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By Ava Salitsky
One the edge of Pietermaritzburg, just off the Johannesburg-Durban highway, lies a small, three-room building that houses groundWork, an environmental justice organization that works throughout South Africa.
The director, Bobby Peek, says that GroundWork tries to assist vulnerable and underprivileged people who are most affected by environmental injustices.
He sits in an eccentric orange room describing how his agency functions. With each new subject his excitement grows and his tone of voice becomes louder and more animated.
Groundwork has been working with the waste pickers over the last two years. They make a livelihood by taking recyclables off waste dumps and selling them to recyclers.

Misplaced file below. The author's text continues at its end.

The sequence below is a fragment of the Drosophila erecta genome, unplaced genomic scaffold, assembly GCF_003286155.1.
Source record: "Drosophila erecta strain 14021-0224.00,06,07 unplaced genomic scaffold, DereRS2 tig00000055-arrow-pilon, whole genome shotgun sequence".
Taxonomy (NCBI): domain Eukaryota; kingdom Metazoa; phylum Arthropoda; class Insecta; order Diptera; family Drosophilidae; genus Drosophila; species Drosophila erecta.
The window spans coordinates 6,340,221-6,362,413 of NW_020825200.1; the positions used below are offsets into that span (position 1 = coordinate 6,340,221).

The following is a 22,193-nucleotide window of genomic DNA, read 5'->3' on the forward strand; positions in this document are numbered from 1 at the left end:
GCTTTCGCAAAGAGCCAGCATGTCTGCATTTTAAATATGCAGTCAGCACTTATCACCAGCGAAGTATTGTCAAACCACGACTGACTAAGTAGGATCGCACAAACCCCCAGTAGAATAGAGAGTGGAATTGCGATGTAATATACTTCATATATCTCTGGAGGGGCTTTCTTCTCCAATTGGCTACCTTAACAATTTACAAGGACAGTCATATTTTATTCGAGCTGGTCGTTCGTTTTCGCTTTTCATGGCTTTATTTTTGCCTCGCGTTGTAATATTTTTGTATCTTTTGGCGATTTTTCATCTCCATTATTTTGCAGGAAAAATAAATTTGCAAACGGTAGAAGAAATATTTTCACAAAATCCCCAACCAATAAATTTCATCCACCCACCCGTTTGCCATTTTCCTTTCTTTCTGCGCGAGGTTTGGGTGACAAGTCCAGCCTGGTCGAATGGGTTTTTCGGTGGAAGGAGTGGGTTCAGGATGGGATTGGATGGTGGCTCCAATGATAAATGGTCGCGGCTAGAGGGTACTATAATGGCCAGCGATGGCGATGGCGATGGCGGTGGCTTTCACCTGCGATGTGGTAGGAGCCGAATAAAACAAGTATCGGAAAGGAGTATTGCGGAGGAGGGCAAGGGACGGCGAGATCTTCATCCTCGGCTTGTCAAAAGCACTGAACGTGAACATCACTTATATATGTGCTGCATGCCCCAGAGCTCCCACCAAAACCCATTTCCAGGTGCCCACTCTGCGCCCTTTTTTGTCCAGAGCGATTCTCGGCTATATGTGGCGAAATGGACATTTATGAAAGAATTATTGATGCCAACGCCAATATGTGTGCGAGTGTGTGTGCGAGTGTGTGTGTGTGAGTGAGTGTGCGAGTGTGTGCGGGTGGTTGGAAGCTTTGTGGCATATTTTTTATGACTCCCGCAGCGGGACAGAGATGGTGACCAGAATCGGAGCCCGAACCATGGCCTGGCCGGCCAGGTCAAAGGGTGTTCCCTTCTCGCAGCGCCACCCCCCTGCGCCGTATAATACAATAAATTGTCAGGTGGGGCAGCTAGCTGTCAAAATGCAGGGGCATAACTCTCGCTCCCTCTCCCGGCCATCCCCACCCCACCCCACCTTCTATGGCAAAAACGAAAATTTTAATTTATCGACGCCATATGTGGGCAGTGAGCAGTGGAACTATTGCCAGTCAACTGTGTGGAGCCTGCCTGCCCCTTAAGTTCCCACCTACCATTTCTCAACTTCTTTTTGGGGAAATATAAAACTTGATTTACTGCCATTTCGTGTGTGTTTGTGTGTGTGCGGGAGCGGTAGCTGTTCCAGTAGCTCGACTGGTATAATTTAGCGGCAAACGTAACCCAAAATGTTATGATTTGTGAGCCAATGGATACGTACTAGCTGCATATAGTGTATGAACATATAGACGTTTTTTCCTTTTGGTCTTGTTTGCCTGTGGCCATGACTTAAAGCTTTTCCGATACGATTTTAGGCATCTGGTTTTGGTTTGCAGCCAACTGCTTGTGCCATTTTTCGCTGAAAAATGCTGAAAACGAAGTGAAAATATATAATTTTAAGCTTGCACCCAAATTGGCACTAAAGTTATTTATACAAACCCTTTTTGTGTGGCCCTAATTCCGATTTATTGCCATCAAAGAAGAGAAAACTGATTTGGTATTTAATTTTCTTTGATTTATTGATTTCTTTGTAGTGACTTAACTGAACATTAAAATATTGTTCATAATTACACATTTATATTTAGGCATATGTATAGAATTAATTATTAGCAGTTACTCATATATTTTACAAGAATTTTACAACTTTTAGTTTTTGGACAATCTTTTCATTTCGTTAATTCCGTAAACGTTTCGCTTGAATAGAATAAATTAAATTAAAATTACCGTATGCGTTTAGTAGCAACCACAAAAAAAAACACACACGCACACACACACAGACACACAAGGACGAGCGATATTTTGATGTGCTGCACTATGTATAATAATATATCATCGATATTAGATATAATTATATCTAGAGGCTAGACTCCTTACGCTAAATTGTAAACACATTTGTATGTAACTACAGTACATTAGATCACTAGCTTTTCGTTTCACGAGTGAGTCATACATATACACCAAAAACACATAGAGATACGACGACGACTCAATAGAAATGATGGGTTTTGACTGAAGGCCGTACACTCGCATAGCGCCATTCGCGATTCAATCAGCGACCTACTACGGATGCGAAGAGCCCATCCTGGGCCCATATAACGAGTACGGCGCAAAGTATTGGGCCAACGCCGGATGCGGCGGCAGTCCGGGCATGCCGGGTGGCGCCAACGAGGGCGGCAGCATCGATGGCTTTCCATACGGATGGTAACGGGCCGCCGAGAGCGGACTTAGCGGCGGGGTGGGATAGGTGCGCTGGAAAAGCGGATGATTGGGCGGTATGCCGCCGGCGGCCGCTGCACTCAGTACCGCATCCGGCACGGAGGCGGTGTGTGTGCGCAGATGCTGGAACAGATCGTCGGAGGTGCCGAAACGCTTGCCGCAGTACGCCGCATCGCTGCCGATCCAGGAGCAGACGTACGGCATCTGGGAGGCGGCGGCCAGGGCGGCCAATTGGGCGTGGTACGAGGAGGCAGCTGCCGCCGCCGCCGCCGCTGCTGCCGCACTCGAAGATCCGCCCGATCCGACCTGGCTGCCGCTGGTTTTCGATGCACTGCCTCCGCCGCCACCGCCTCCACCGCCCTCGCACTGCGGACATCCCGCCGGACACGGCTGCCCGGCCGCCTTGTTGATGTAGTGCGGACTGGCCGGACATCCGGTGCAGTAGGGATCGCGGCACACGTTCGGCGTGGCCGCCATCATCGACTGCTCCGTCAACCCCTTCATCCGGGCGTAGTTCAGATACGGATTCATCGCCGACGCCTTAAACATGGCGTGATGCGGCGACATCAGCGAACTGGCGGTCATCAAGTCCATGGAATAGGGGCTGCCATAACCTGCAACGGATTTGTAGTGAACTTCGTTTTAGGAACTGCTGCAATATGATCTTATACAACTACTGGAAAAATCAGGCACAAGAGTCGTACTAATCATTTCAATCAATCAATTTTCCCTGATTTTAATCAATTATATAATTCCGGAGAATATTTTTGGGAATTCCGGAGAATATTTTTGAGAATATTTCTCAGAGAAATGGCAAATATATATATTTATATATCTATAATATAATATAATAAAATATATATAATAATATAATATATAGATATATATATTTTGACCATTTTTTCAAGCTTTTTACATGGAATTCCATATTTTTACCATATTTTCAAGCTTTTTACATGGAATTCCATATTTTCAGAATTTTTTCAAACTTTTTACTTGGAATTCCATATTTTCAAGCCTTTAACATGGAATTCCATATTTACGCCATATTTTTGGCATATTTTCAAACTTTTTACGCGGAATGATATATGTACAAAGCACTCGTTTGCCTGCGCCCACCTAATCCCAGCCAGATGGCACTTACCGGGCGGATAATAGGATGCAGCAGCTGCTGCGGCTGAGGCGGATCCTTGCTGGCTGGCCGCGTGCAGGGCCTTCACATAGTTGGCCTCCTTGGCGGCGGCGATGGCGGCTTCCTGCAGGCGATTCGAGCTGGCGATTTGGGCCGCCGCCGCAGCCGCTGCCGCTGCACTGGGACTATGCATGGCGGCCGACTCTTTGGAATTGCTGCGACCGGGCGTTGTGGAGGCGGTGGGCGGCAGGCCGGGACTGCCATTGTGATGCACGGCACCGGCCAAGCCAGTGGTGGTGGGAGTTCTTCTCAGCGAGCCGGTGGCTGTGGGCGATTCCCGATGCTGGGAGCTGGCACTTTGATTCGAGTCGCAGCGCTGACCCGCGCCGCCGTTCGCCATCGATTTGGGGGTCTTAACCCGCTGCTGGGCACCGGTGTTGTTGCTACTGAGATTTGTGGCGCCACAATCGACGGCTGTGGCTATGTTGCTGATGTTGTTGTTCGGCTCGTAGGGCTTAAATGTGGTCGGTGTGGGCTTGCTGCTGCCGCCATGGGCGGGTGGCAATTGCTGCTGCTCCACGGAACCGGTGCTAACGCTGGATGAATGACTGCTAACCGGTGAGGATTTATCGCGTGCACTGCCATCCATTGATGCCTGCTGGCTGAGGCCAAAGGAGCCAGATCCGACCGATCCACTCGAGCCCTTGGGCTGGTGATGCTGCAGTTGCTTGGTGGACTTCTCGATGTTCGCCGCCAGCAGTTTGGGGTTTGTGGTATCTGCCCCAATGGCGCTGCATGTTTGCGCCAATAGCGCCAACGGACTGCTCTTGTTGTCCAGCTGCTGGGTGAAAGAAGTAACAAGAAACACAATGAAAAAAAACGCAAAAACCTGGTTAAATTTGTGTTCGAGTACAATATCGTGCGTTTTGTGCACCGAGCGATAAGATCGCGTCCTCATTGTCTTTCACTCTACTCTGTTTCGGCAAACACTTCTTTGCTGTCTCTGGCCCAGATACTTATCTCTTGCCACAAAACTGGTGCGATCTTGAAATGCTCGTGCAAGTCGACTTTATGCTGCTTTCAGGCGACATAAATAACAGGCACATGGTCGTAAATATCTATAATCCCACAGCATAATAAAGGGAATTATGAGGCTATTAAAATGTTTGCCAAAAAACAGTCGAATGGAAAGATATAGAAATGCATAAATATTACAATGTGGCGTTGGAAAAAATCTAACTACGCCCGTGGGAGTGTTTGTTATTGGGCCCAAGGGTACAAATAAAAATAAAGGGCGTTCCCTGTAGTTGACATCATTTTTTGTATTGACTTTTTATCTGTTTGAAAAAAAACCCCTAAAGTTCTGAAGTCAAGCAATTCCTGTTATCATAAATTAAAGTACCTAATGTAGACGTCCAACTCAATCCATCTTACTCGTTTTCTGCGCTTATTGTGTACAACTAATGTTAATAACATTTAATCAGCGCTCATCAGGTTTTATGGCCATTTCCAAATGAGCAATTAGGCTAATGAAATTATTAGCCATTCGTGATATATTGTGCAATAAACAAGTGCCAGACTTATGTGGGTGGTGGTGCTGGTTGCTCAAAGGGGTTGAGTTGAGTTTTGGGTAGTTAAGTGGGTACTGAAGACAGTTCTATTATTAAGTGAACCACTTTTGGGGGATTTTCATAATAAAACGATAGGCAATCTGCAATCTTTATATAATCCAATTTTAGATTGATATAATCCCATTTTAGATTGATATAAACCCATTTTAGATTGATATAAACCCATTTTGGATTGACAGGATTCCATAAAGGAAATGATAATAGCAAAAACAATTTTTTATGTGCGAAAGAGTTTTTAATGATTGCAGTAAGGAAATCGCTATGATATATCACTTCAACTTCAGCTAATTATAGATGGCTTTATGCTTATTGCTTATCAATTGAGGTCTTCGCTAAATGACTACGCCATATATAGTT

"People are making a living from recycling," says Peek. On average, waste pickers earn R1,500 to R2,500 per week ($220 to $373).
Waste pickers have fought for acknowledgment by the government, but Peek says it has aggressively ignored their input on how recycling could be integrated successfully into waste management.
According to the Municipal Systems Act of 2000, cities are in charge of waste management. But they fail to involve waste pickers, who toil in most of the community waste landfill sites in South Africa.
GroundWork wants to help form a waste pickers association to help protect their livelihoods from the industrial world, says Peek.